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Prom 47: Britten’s War Requiem – Andris Nelsons conducts CBSO, BBC Proms Youth Choir, CBSO Children’s Chorus, Susan Gritton, Toby Spence & Hanno Müller-Brachmann

Britten
War Requiem, Op.66

Susan Gritton (soprano), Toby Spence (tenor) & Hanno Müller-Brachmann (baritone)

BBC Proms Youth Choir
CBSO Children’s Chorus [Simon Halsey; off-stage conductor]

City of Birmingham Symphony Orchestra
Andris Nelsons


Reviewed by: Peter Reed

Reviewed: 21 August, 2014
Venue: Royal Albert Hall, London

Andris Nelsons conducts the City of Birmingham Symphony Orchestra, CBSO Children’s Chorus and BBC Proms Youth Choir at the BBC Proms 2014. Photograph: Chris ChristodoulouThis year’s Proms are serving the centenary of the start of the First World War with a wealth of imaginative programming, and it’s right that the orchestra that played in the premiere of Benjamin Britten’s War Requiem, in 1962, should be at the Royal Albert Hall to reassert the depth of the composer’s response to the waste of war, especially in the light of current events. The CBSO’s music director Andris Nelsons has conducted the work in anniversary performances at Coventry Cathedral and Birmingham’s Symphony Hall, and the CBSO brought it to St Paul’s Cathedral for last year’s Britten-fest, conducted by Edward Gardner, so it is very much in this orchestra’s collective bones.

Soprano Susan Gritton in a performance of Britten’s War Requiem at the BBC Proms 2014. Photograph: Chris ChristodoulouI hesitate to use the word revelation, but that is what Andris Nelsons delivered. He had every dimension of the work at his fingertips, not just the hierarchic overview of choir and orchestra, the two soldiers and chamber orchestra, and the distant children’s choir, but also the way in which he guided the Wilfred Owen poems to lose their grip on human concerns in their trajectory towards annihilation in ‘Strange Meeting’; at first standing separate, the poems become submerged in the Catholic text, and Nelsons realised this with uncanny precision.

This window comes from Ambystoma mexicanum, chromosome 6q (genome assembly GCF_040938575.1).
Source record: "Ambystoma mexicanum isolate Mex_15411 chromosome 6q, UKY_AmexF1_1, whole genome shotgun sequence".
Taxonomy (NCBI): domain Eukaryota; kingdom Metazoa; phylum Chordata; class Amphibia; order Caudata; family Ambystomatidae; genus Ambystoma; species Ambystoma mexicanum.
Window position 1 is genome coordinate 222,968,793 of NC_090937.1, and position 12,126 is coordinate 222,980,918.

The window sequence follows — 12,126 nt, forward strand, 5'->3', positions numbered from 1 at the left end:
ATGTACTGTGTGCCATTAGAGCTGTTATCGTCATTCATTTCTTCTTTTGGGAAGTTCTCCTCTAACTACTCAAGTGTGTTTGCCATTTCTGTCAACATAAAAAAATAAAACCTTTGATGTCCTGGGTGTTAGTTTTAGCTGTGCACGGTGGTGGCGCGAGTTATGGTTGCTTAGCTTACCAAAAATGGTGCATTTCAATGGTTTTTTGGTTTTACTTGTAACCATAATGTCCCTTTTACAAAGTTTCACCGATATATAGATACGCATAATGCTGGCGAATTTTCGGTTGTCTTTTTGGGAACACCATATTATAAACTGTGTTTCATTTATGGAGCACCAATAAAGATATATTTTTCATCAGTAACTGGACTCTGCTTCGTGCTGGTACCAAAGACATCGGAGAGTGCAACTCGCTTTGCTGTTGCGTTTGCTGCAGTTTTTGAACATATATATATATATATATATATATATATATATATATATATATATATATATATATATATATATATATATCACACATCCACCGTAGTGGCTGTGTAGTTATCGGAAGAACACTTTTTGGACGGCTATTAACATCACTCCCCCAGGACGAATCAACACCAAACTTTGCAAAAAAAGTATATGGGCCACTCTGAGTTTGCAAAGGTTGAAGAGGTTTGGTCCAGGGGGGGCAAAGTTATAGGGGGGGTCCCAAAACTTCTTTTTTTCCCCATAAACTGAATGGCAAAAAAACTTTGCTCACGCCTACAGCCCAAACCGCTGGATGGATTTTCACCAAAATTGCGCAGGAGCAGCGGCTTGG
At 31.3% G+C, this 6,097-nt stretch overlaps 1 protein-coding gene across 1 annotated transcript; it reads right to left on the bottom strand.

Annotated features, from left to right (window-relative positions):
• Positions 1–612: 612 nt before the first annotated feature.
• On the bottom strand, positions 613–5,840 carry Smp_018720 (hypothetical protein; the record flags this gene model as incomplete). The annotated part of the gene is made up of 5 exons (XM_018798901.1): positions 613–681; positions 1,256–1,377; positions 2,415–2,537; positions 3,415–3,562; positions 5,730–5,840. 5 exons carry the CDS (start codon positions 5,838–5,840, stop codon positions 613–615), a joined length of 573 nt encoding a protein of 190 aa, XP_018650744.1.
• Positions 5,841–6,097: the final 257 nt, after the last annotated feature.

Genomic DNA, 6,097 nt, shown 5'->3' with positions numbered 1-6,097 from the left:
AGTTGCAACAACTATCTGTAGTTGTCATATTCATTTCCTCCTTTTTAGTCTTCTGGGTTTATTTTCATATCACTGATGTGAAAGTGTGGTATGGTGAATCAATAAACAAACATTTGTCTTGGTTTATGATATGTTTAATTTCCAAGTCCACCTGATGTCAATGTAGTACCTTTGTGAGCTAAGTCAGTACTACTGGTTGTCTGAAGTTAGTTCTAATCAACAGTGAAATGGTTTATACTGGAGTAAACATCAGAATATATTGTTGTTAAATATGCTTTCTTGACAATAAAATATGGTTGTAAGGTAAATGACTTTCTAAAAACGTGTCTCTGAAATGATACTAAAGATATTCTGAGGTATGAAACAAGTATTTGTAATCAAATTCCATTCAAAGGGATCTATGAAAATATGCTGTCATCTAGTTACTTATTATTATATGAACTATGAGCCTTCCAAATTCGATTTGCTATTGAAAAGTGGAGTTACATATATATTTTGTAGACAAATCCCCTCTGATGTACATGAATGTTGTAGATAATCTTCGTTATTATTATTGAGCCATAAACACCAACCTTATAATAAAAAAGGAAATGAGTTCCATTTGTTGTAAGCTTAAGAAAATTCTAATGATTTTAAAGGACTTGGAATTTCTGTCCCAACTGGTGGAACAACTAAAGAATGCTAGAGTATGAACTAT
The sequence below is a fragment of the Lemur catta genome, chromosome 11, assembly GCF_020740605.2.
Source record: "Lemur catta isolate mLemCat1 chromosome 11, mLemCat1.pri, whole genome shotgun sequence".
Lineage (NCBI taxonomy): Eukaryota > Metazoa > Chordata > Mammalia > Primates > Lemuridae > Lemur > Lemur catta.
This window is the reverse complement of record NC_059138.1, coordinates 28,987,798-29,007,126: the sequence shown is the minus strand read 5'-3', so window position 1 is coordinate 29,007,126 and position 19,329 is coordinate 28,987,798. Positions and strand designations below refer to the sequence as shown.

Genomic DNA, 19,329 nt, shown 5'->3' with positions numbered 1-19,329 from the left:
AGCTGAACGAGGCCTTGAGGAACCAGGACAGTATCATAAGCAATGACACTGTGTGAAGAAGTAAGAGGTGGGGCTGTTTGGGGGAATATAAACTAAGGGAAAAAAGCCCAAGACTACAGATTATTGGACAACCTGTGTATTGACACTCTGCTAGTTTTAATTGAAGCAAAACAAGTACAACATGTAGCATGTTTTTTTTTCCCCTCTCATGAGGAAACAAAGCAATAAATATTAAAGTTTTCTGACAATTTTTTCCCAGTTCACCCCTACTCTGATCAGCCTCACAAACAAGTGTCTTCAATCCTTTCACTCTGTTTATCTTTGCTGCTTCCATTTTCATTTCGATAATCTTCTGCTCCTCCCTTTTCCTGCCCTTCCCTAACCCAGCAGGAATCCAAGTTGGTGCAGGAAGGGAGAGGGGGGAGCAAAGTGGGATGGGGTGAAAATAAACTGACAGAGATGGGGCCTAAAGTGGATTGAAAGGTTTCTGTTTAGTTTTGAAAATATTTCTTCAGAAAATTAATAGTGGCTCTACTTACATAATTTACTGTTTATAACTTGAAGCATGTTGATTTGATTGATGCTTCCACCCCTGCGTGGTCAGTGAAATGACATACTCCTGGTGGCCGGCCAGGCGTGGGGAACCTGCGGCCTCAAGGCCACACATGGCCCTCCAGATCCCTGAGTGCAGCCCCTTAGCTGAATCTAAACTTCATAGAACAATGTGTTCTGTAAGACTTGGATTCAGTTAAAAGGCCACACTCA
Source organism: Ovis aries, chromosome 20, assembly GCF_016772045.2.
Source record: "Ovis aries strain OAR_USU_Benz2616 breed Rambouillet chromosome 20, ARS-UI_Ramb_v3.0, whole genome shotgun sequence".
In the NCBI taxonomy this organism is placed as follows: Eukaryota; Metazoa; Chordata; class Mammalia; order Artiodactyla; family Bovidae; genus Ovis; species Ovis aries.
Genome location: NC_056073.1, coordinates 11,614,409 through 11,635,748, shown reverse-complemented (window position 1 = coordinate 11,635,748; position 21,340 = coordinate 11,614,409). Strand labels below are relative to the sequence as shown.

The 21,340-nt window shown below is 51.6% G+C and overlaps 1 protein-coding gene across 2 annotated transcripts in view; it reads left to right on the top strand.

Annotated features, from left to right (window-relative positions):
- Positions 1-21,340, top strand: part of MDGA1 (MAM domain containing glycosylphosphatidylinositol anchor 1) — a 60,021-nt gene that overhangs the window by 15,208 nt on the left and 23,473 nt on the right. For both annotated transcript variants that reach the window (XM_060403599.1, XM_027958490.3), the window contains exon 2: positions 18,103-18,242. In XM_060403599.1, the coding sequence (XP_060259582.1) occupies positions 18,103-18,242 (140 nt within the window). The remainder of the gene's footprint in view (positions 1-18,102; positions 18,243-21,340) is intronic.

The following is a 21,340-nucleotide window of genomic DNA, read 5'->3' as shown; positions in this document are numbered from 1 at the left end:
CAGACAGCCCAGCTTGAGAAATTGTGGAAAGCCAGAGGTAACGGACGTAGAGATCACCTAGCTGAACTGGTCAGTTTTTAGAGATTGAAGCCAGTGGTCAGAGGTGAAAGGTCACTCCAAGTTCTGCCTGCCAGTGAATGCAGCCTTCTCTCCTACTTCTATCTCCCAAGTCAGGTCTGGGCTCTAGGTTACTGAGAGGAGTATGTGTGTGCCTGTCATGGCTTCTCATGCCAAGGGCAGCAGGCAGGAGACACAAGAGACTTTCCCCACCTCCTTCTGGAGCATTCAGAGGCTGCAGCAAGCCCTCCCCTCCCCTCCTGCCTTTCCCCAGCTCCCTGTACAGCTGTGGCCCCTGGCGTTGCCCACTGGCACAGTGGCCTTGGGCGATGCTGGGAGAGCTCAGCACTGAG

Moreover, he had an incisive ear for the imagery of Britten’s music – the palpable weariness of the opening, the soft bass-drum thumps like remote, erratic cannon-fire, the steady speed he chose for the start of the ‘Dies irae’ that gave an exhausted militarism to the medieval prophecy of destruction; and he accentuated the unfolding of Britten’s panorama by not leaving big gaps between the movements.I was no less amazed by the extraordinary clarity he drew from his forces, so that the ear was completely hooked by orchestral and choral detail – I’d not registered before the piano giving just a hint of pitch to the bass drum; there was a sense of heroic effort in some of the brass-playing and hallucinatory moments of delirium from the woodwinds; the huge choir making every appearance of the hushed tritone speak with total refinement, or the children’s chorus of angels in the Gallery far, far away dipping in and out of audibility with spellbinding, Mahlerian results. The sound from the BBC Proms Youth Choir was notably light and separated, and at full volume surged out with eviscerating impact.

Tenor Toby Spence in a performance of Britten’s War Requiem at the BBC Proms 2014. Photograph: Chris ChristodoulouEven in the Royal Albert Hall, you could hear that there was no slack to be taken in, which raised Toby Spence’s and Hanno Müller-Brachmann’s contributions to a new level. The sheer outrage of ‘What passing bells’ revealed from the start Spence’s poleaxing blend of big projection and intense, interior engagement with the Owen settings, and his voice was at its lyrical, consolatory best in ‘Move him into the sun’, unbearably so in the threnody of ‘One ever hangs’ weaving in and out of the ‘Agnus Dei’, in which Spence’s closing “Dona nobis pacem” (the only male-soloist incursion into the Requiem liturgy) left you in no doubt of its significance. Spence’s urgency created a fine rapport with Müller-Brachmann’s bracing, at times raw baritone. A pupil of Dietrich Fischer-Dieskau (who sang the baritone part at War Requiem’s Coventry Cathedral premiere), Müller-Brachmann sang with epic, unaffected expression, giving a subliminal memory of his teacher’s style of delivery and English pronunciation in ‘Bugles sang’ and straining to embrace the black irony of ‘Be slowly lifted up’. In the duets, both soloists found a fatalism that had nowhere to go but to their ‘Strange Meeting’, as remarkable for its quiet emotionalism as for the refinement of their singing. I couldn’t see any sort of acting out of the moment of recognition between the two soldiers, but the transfiguration was all there in their performance.

Susan Gritton, placed just in front of the Chorus, let her warm, powerful soprano sweep like an avenging angel’s sword through the declamatory ‘Rex tremendae’ and ‘Sanctus’, she was just as dramatic in the operatic penitence of the ‘Lacrimosa’, and I much admired the way she let her voice merge in and out of the choral mass.

It seems unlikely that the message of Britten’s War Requiem is going to fade any time soon, but I wonder if I shall hear it performed with such acute awareness of the breadth of Britten’s vision, for which we are much in Andris Nelsons’s debt.

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